“It was easy to convince me, or all of us, that she was in a good place, and that she was with Jesus,” Regina said. “That perspective really made me want to be closer to God and Jesus, because then I’d be closer to her.”
People had been sending books to the family about losing a child, or how to cope with unimaginable grief. Regina said she probably read 15 of them in about two months. She was desperate for answers, and she needed to know why. Why did this happen?
So the family started attending church every week. At one point, their group swelled to about 20 to 25 people, and it felt good, she said.
“Every weekend, there’d be a connection and something we could relate to,” Regina said. “We left feeling uplifted. I don’t know how we survived those first few months. It’s a big blur.”
Regina returned to her job after only two weeks, and said she walked around like a zombie for probably four to six months. She had to give a big presentation about a month after Darian’s death, and apparently, it went really well, according to her former co-workers.
“I don’t even remember it,” Regina said. “I’m not superhuman or an ice princess. I just have to believe that it’s God giving me, and us, the strength.”
As time went on, Regina and other loved ones decided to do “a modest little thing” to honor Darian and keep her memory alive, as Regina put it -- because those quiet acts of kindness from Darian really seemed to resonate with people.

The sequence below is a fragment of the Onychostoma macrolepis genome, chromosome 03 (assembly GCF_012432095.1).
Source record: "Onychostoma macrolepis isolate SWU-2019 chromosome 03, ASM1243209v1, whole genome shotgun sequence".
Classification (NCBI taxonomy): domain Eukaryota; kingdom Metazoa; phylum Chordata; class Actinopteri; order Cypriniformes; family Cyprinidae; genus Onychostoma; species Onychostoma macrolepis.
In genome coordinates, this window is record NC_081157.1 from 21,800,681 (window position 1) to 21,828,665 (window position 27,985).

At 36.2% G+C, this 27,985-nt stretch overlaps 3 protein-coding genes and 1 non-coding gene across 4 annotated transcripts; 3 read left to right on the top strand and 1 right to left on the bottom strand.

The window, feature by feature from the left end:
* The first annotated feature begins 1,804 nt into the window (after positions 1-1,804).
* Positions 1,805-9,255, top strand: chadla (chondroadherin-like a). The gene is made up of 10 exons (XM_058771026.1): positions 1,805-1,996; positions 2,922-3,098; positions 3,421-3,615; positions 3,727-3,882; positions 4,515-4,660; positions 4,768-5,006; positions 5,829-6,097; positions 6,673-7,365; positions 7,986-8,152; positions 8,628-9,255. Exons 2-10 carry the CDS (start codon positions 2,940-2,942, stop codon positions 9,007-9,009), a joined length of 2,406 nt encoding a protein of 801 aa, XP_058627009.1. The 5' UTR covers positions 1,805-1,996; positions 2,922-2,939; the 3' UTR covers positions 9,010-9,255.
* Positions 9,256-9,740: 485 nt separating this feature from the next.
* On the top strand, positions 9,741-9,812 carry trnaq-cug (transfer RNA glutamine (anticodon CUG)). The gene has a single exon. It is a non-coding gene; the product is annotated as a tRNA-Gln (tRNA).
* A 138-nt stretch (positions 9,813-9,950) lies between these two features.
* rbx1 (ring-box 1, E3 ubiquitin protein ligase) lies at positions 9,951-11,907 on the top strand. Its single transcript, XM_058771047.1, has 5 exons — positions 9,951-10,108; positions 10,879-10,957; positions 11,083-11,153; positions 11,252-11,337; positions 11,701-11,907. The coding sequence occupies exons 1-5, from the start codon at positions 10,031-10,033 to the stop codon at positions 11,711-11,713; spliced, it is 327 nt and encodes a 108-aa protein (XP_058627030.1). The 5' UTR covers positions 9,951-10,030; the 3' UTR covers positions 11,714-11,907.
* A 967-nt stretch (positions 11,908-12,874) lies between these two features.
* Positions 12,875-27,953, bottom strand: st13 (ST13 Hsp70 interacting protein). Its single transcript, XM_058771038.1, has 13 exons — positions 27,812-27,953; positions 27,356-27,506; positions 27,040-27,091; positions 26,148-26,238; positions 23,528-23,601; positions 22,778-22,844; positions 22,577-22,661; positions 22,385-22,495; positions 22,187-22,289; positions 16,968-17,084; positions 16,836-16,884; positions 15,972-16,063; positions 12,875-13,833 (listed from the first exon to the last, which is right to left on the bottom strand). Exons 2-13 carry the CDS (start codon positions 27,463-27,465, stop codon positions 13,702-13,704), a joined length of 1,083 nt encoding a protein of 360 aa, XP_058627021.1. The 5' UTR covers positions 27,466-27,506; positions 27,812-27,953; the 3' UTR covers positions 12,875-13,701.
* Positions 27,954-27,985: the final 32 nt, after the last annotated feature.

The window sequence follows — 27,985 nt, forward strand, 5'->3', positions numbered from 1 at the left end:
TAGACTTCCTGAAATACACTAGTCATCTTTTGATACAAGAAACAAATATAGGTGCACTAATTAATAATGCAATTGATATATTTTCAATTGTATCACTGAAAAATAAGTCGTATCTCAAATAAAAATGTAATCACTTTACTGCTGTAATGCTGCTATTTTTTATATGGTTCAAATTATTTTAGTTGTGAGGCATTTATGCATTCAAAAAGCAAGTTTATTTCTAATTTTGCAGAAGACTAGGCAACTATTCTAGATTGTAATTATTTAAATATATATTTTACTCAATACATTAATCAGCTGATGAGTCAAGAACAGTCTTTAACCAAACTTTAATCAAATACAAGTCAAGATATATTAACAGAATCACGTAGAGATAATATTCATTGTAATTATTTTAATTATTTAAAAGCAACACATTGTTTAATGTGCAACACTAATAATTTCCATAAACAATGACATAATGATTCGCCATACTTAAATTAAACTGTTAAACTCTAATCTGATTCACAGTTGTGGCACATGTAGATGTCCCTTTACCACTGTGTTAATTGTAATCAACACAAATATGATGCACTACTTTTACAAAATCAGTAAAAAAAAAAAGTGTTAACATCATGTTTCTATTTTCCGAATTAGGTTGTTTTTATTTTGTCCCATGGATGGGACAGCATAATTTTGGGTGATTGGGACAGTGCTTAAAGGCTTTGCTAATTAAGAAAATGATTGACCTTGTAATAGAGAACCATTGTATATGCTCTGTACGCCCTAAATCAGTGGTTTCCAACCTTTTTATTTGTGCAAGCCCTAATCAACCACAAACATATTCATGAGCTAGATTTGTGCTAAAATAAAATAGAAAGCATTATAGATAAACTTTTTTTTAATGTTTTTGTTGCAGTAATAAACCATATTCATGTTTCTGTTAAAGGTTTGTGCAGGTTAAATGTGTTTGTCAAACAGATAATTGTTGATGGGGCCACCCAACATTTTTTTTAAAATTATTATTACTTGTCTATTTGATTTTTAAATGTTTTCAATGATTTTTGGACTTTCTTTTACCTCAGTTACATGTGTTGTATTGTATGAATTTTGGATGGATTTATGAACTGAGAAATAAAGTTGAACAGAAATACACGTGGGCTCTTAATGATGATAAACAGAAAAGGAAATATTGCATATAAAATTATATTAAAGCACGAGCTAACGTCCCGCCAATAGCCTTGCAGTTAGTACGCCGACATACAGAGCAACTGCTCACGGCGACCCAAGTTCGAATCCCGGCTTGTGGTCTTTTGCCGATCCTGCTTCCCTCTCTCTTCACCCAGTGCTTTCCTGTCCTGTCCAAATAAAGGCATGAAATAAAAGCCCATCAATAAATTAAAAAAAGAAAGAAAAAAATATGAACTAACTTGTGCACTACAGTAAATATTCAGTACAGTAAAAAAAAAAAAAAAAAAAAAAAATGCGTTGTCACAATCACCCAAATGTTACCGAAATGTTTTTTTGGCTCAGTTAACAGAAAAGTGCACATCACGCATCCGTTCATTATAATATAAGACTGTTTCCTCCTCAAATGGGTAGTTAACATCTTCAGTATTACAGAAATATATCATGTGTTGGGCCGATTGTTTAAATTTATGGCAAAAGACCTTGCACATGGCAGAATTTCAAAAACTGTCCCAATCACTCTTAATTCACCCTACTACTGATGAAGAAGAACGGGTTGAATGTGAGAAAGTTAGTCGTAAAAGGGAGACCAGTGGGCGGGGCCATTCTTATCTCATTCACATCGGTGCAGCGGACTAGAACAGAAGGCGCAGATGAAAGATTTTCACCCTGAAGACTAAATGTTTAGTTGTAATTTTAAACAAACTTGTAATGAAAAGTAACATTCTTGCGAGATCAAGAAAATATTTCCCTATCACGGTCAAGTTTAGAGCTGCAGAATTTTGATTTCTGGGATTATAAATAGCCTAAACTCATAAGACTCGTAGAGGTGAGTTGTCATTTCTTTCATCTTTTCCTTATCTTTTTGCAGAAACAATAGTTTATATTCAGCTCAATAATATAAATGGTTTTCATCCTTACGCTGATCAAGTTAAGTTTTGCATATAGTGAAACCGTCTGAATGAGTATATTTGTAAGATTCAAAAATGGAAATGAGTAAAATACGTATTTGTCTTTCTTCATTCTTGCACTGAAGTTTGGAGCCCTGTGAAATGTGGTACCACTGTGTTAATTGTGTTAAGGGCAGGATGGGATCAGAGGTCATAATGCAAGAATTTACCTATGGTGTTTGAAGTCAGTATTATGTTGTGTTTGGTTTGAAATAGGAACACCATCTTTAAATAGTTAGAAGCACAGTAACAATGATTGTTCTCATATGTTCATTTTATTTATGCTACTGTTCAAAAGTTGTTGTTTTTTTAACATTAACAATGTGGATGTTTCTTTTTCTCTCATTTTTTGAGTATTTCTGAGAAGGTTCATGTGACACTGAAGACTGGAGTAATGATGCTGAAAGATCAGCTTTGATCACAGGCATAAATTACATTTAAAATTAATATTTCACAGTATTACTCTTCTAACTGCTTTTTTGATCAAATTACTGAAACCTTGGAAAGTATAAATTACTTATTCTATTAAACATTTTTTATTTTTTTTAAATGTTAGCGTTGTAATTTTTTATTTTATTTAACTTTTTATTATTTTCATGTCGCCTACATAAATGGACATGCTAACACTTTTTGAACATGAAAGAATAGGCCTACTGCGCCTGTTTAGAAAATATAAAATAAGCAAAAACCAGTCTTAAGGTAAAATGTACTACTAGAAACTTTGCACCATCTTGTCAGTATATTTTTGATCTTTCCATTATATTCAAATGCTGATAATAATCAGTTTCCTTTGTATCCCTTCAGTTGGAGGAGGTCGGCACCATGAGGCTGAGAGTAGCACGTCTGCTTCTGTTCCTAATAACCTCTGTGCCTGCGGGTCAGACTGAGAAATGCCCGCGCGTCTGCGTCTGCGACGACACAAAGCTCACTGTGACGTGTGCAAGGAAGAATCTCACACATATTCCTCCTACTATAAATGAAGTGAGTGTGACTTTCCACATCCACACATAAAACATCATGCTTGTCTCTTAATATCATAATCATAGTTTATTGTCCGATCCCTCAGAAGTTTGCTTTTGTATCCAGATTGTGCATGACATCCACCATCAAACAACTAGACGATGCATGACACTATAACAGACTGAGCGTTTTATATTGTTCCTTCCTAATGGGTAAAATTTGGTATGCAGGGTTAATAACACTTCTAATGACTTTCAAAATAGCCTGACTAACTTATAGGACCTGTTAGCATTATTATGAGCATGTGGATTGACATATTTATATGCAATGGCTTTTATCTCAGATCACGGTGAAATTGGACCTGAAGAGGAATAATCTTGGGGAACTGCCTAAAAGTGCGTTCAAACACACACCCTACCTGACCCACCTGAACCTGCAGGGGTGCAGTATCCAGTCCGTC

So the group had rubber bracelets made, with one side reading, “Kindness is beautiful” and the other side displaying the words “Fly high, Darian.”
Regina said she, along with others, handed the bracelets out to Darian’s friends at first, and they were tasked with giving out a bracelet to anyone caught performing a kind act, along with an extra one, to help spread the positive message.
Within hours, the teens had distributed all the bracelets, and they started posting photos to social media. From there, the concept took off. Regina’s first order of 300 bracelets was gone in a matter of days.
They’ve since been mailed across the country, to states including Colorado, Oregon, New York, South Carolina, Texas and Arizona. People really do want to live like Darian.
It’s often teachers and principals who’ve read Darian's story online or who have seen the social media posts, who want the bracelets for their own communities.
Maybe the group was on to something.
A community to lean on
Regina’s former company, Cooper Standard Automotive, wanted to do something special following Darian’s death, so it organized the construction of a playground in her honor, which was built at a shelter for women and children who have lived through domestic violence.
A fundraising account attached to the funeral website raised about $40,000, and the company matched that number. About 35 people -- some family and friends, and some employees -- built the playground in a single day, braving “every kind of weather you could imagine.” It was therapeutic, in a way.